President of Panama Ricardo Martinelli is meeting today with his Mexican counterpart, Enrique Peña Nieto, to engage in negotiations for a bilateral free trade agreement (FTA). Mexico’s Foreign Affairs Secretariat informed the public that both presidents have several topics on the agenda, but they will discuss “with a special emphasis … the negotiations that will lead to an eventual signing of a free trade agreement.”
This decision will “push Panama as a key partner in Mexico’s integration with Central America,” the release said, “and will generate a trade corridor of 165 million people.”
This will be the first time that both presidents have met with this particular bilateral FTA in mind since Peña Nieto’s visit to Panama in October. This decisive meeting between the two heads of state takes place after the fifth round of negotiations ended in Panama City last Saturday. Market access, public procurement procedures, temporary visas for people traveling for business, technical trade barriers, intellectual property, and investment were some of the topics up for discussion.
Panama has the slight edge in terms of economic outlook, with the world’s 40th most competitive economy, and the second one in Latin America and the Caribbean, according to the 2014 Global Competitiveness Index from the World Economic Forum. By comparison, Mexico ranks 55th, and fourth in the region. The Economic Commission for Latin America and the Caribbean also forecasts Panama as the nation with a higher economic growth in 2014, at 7 percent per annum versus Mexico’s 3.5 percent.
Another reason for Martinelli’s visit is to meet with several Mexican businessmen “to promote opportunities for trade and investment,” according to Mexico’s Foreign Affairs Secretariat. Mexican investment in Panama surpasses US$2 billion, which makes Mexico the fourth largest investor from Latin America and the Caribbean in the country. Panama on the other hand, is the second largest investor in Mexico from Latin America and the Caribbean, and the first one from Central America.
In the last decade, trade between both countries has increased 214 percent, going from $339 million to $1.064 million. In this period, Panama has become Mexico’s fourth largest business partner in the region.
The Pacific Alliance Beckons
However, Panama has a special gain from this trade agreement. According to Panamanian Minister for Commerce and Industry Ricardo Quijano, “with this FTA, Panama paves its way to enter the Pacific Alliance, integrated by Mexico, Peru, Chile, and Colombia.”
Having a FTA with each member country is a prerequisite before entering the trade alliance. Out of the four countries, Mexico is the only country still to sign a bilateral FTA with Panama.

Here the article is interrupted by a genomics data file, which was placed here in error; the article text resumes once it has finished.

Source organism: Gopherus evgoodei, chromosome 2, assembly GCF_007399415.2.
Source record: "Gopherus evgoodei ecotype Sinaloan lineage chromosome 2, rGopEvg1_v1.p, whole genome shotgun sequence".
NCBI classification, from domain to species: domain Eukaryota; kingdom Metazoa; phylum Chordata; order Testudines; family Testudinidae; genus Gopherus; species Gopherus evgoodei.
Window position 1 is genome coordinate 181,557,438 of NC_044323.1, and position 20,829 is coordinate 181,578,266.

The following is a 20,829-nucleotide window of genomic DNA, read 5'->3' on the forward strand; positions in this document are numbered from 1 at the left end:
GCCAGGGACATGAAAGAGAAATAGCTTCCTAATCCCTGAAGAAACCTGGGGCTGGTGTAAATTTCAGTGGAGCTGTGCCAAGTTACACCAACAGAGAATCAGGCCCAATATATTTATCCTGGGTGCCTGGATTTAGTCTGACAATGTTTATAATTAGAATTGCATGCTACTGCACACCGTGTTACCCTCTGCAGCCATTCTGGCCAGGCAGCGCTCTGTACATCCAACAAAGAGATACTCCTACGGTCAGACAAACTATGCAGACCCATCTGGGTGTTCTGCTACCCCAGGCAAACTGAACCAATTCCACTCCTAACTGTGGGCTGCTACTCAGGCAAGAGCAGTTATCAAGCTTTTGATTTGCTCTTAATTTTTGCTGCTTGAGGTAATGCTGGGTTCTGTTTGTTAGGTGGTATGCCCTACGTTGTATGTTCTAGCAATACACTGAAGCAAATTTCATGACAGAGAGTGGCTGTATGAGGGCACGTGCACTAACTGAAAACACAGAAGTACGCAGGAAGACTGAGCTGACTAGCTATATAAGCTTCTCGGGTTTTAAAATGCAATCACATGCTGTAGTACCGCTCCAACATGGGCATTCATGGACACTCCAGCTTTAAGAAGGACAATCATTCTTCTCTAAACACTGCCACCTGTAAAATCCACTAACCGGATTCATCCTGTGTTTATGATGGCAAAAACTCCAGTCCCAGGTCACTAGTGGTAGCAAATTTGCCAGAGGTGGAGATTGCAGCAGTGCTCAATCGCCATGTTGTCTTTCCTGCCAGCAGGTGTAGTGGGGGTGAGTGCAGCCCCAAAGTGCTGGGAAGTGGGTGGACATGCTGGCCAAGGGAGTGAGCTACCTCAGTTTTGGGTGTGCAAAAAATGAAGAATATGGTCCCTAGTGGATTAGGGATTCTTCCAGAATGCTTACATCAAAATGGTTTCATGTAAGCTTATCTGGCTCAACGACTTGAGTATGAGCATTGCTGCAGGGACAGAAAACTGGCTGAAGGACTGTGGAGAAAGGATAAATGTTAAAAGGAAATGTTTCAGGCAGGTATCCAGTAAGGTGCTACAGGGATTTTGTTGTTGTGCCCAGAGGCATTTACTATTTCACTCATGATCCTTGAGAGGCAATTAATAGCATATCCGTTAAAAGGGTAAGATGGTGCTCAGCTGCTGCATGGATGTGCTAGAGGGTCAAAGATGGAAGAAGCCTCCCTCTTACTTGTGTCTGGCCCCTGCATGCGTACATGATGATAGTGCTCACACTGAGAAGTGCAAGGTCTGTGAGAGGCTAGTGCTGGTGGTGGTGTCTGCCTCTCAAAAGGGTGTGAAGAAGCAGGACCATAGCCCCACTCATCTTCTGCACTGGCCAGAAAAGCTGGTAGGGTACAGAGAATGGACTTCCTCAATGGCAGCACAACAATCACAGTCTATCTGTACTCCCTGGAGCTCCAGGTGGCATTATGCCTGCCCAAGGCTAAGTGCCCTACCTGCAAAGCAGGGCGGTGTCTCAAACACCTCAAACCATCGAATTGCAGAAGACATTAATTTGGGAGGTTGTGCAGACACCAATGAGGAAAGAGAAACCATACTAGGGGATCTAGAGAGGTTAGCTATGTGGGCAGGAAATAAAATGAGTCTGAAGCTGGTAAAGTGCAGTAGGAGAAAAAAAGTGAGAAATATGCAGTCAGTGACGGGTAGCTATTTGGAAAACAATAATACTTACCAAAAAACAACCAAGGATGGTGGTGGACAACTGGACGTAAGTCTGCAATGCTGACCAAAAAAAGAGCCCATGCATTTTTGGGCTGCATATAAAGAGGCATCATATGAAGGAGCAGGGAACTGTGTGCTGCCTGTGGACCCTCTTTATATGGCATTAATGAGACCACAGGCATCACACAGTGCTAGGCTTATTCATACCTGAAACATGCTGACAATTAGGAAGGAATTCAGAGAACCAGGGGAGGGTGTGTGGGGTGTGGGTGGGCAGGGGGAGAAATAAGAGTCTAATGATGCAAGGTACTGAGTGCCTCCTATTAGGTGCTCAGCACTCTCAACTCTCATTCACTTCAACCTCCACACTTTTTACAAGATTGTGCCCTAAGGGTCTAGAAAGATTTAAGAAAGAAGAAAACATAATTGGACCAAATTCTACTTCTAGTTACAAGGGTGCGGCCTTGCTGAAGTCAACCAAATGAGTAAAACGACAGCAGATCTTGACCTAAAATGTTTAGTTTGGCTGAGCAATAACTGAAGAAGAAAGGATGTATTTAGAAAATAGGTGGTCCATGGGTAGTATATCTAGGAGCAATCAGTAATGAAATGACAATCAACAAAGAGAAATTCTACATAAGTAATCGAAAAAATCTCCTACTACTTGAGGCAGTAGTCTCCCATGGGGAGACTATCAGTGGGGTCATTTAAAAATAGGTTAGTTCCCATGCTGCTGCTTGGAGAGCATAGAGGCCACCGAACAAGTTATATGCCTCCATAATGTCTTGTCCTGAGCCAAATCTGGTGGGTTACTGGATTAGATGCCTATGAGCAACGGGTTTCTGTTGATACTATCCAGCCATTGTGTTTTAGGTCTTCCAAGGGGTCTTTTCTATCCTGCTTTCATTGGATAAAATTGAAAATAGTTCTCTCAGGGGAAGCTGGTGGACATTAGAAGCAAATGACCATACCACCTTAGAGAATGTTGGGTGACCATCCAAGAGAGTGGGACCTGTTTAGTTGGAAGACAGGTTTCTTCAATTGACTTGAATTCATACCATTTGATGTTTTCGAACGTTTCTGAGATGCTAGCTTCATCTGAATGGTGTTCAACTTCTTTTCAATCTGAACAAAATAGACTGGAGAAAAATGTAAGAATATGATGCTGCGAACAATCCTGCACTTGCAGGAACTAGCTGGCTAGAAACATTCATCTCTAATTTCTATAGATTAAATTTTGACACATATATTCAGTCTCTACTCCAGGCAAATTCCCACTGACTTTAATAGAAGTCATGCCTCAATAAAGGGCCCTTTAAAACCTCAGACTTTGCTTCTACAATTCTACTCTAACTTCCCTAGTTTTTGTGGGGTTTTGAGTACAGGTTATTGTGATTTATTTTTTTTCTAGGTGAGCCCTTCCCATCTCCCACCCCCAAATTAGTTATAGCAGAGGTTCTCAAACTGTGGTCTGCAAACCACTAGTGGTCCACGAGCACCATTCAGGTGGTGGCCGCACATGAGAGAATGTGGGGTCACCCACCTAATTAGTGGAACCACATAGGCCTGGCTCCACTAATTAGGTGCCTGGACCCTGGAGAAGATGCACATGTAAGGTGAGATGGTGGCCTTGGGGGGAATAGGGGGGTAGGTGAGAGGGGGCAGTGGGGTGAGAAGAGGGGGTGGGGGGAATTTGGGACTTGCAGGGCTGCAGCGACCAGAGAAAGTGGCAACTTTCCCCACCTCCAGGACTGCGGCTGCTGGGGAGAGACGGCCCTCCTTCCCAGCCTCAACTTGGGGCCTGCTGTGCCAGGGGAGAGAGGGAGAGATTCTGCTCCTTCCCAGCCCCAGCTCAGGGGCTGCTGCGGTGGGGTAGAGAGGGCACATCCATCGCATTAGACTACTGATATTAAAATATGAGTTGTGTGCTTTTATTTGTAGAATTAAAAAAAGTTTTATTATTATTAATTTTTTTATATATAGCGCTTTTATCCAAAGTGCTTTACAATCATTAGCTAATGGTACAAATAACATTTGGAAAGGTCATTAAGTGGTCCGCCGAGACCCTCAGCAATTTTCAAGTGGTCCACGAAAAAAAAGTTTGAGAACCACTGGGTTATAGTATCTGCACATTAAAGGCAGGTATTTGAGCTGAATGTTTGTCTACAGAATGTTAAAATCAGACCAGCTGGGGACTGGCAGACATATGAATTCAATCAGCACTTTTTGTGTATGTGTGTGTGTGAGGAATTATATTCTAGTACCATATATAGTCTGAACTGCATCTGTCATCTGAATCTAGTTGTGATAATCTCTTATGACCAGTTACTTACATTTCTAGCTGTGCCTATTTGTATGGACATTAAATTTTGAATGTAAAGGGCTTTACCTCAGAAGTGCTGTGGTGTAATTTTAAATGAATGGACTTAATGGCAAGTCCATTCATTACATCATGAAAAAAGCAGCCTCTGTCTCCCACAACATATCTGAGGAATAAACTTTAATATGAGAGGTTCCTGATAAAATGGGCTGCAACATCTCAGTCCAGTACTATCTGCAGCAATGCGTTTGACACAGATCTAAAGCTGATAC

However, this would not be the first time that Mexico and Panama have negotiated an FTA. In 1999 and 2003, both countries attempted to reach an agreement, but failed due to differences regarding tax matters.
Mexican Deputy Secretary for Latin America and the Caribbean Vanessa Rubio Márquez explains the reasons why this FTA would be positive for both countries. According to Rubio, aside from strengthening cooperation bonds, the FTA opens a new window of opportunity for economic growth.
“Both countries are used to the benefits from the transit of merchandise, people, and ideas. Both are now compelled to use their competitive advantages to promote greater trade and reciprocal investment, which will serve to push forward prosperity in the Mesoamerican region,” Rubio asserted.
Lorenzo Ysasi, head of the Mexican Business Council for Foreign Commerce, emphasized the importance of integrating Panama into Latin America. He also warned of complex and controversial points in the agenda that have to be addressed, such as the triangulation with Chinese merchandise that arrives through Panama’s market.
However, Luz María de la Mora, director of LMM Consulting and former head of the International Business Negotiations Unit in Mexico’s Secretariat of Economy, disagrees and believes “this won’t deter further negotiations.” Mexico has already been through 20 rounds of FTA negotiations with Singapore, she explains, through the Trans-Pacific Partnership.
The president of the Association of Bilateral Chambers of Commerce in Latin America, Alberto Salamanca Prado, assured that even though the goal of the FTA is the integration of the region, ultimately the Pacific Alliance will become a commercial bloc for Latin America to exchange goods in a competitive level with Asian economies.